Less-than-stellar credit can drive up your car insurance rate
Study shows some states’ residents pay triple if they have poor credit
Data whiz and visual storyteller
For many Americans, watching and boosting your credit score brings to mind credit card and loan applications. But a less-than-stellar score can also drive your auto insurance rates higher, with residents of some states being hit harder than others.
Insurance comparison site InsuranceQuotes.com studied the difference in auto premiums between a hypothetical applicant with excellent credit versus applicants with fair or poor credit across the 47 states where linking credit scores to auto insurance rates is allowed.
On a nationwide basis, a fair credit-based insurance score – which is slightly different from a standard credit score – can result in you paying 28 percent more than if you have excellent credit. And if your score is poor, your rate could double – up 103 percent.
But not all states’ rates are calculated according to the same formula, so the premium someone pays for bad credit in one state could be drastically different from premiums in other states.
See related: Millennials taking their credit building seriously
Take Michigan and Utah, for example. Compared to an excellent-credit applicant, one with poor credit will pay more than triple for the same auto insurance policy. Those two states top the list for the biggest hit, but Alabama, Nevada and Delaware also deal a pretty big blow to those with fair and poor credit.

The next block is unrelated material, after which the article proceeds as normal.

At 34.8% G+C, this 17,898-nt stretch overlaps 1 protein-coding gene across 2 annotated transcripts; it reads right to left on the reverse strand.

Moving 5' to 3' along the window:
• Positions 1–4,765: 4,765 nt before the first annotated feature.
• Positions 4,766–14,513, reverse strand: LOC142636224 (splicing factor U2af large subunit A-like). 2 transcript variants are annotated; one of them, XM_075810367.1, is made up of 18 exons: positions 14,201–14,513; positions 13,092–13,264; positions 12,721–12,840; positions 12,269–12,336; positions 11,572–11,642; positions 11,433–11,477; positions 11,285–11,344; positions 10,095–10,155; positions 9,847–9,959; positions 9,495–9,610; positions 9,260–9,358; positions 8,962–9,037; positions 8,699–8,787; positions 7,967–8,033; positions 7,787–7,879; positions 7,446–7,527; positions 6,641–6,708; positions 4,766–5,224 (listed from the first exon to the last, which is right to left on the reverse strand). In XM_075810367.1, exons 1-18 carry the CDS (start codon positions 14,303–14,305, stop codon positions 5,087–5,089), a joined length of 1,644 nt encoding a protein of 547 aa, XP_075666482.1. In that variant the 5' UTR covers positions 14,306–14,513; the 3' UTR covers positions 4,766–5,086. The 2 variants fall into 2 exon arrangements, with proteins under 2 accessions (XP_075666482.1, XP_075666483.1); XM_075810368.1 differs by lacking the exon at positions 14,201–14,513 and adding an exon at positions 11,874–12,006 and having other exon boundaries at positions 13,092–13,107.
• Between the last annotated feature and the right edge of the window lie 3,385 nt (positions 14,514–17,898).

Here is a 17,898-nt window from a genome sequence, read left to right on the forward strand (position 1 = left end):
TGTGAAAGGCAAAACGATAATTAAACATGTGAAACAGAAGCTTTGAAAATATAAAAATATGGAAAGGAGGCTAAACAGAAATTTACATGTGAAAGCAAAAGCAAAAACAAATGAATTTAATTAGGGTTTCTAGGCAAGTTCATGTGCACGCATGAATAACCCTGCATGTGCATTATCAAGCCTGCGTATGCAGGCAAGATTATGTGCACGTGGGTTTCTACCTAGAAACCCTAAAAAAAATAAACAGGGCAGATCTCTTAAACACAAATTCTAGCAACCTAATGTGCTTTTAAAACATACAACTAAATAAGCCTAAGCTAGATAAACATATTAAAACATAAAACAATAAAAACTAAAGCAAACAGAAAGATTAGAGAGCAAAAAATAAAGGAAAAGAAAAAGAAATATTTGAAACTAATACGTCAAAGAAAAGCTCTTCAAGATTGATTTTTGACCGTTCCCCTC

At the other end of the rankings, North Carolinians and Virginians suffer the least, with rates hiking 75 to 76 percent for poor credit. But that’s approaching double the premium, so it’s a stiff hit nonetheless. Residents from Wyoming, Alaska and New York rounded out the bottom five.
Three states – California, Massachusetts and Hawaii – were not included in the study, as insurers in those states are prohibited by law from calculating auto insurance rates based on credit scores.
InsuranceQuotes worked with Quadrant Information Services to examine credit-based insurance scores’ average impact on auto insurance rates using a hypothetical 45-year-old, married female driver with a bachelor’s degree and no prior claims or lapses in coverage. Its full state-by-state report was released Aug. 23.
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